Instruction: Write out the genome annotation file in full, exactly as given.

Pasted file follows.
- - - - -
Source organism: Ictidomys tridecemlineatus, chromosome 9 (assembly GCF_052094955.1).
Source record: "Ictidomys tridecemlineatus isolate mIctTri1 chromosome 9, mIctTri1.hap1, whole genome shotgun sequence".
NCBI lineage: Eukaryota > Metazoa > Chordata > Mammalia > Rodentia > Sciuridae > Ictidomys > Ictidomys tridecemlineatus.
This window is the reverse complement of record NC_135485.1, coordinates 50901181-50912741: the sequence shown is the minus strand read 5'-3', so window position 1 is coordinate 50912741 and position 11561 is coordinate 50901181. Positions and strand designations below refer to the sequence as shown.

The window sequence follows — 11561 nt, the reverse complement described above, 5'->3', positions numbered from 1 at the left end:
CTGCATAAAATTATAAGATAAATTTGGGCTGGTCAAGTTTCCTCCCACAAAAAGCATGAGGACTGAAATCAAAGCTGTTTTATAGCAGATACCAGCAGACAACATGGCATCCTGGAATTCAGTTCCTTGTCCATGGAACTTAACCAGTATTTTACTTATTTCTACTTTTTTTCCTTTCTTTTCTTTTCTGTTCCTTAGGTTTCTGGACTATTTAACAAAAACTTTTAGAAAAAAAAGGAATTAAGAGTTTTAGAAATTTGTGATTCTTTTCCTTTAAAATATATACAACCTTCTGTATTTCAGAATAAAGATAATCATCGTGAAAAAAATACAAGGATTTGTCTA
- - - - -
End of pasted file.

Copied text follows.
Source organism: Ictidomys tridecemlineatus, chromosome 9 (assembly GCF_052094955.1).
Source record: "Ictidomys tridecemlineatus isolate mIctTri1 chromosome 9, mIctTri1.hap1, whole genome shotgun sequence".
NCBI lineage: Eukaryota > Metazoa > Chordata > Mammalia > Rodentia > Sciuridae > Ictidomys > Ictidomys tridecemlineatus.
This window is the reverse complement of record NC_135485.1, coordinates 50901181-50912741: the sequence shown is the minus strand read 5'-3', so window position 1 is coordinate 50912741 and position 11561 is coordinate 50901181. Positions and strand designations below refer to the sequence as shown.

The window sequence follows — 11561 nt, the reverse complement described above, 5'->3', positions numbered from 1 at the left end:
CTGCATAAAATTATAAGATAAATTTGGGCTGGTCAAGTTTCCTCCCACAAAAAGCATGAGGACTGAAATCAAAGCTGTTTTATAGCAGATACCAGCAGACAACATGGCATCCTGGAATTCAGTTCCTTGTCCATGGAACTTAACCAGTATTTTACTTATTTCTACTTTTTTTCCTTTCTTTTCTTTTCTGTTCCTTAGGTTTCTGGACTATTTAACAAAAACTTTTAGAAAAAAAAGGAATTAAGAGTTTTAGAAATTTGTGATTCTTTTCCTTTAAAATATATACAACCTTCTGTATTTCAGAATAAAGATAATCATCGTGAAAAAAATACAAGGATTTGTCTA